Oppenheim: Saratoga Sires

|

Orb | Claiborne

By Bill Oppenheim

For the past few months–during the 2-year-old sales in particular–we insisted on making comparisons not just to last year’s results but to 2015 as well, as there was a dip in North American sales prices from 2015 to 2016. In today’s Weekly Sales Ticker, we see that at last year’s North American yearling sales, in spite of a rise of 384 yearlings (5%) catalogued, the number sold actually dropped  by 96 horses (2%), meaning the clearance rate from the catalogues dropped by a little over 4%, from 64.4% in 2015 to 60.3% last year. The North American yearling sale gross dropped by $21.5-million (5%) and the average dipped by 3.5%.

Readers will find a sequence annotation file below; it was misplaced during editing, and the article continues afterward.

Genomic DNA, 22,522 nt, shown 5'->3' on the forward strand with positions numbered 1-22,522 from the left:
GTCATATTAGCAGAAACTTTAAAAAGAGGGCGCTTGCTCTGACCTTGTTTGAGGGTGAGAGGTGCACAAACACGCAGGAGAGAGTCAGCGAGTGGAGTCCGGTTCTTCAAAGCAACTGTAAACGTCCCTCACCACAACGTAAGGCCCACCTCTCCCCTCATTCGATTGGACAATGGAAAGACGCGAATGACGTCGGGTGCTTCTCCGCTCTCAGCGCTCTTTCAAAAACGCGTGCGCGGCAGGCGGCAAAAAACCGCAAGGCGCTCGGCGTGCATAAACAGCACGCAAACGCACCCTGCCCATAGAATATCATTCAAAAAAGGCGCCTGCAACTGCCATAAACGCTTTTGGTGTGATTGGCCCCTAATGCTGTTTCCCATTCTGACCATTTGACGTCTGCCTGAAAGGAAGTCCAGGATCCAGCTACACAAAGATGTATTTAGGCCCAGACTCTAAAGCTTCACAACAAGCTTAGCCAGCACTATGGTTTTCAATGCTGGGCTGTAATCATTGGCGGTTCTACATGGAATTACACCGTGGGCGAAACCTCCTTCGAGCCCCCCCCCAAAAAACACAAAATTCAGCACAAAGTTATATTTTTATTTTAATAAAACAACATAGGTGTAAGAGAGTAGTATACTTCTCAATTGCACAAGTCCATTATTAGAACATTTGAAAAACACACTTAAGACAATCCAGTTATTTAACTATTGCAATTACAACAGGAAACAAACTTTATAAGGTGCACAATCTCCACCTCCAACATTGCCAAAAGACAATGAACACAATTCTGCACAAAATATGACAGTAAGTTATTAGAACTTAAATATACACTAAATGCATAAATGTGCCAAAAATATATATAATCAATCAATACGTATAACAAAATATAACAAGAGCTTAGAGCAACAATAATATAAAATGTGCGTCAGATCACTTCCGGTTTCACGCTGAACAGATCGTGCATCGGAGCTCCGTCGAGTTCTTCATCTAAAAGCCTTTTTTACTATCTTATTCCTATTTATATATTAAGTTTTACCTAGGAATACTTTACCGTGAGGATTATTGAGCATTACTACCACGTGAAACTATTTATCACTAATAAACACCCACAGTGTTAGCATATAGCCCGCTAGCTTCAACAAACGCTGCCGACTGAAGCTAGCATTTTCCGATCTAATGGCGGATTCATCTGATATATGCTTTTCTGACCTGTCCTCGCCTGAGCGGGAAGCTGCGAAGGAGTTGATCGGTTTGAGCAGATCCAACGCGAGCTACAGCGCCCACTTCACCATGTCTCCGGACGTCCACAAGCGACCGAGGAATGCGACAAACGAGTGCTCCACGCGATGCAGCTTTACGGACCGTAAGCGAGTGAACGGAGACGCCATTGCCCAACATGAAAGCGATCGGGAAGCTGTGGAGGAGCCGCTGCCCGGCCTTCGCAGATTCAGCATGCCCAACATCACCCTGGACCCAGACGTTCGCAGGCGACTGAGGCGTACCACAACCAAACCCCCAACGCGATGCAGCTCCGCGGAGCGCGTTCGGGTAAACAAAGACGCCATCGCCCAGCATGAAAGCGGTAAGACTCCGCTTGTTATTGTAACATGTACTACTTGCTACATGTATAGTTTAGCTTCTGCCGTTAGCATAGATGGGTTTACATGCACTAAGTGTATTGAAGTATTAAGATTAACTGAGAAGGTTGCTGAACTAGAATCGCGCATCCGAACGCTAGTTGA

Fasig-Tipton runs the first three yearling sales on the American calendar, Fasig July in Kentucky, then the storied Saratoga sale, which is scheduled for Monday, Aug. 7 and Tuesday, Aug. 8, and the New York-bred sale Aug. 12-13. This year Fasig July catalogued 50 fewer yearlings, a 14% drop from 347 to 297, but just 11 fewer sold (6%), which meant the clearance rate from the catalogue improved by over 5%, from 52.7% to 57.9%. The gross edged up by 2% from last year in spite of the smaller catalogue, and the average rose by more than 8%, to $93,645. Click here for a list of all sires represented at the Fasig-Tipton Select and New York-Bred Sales.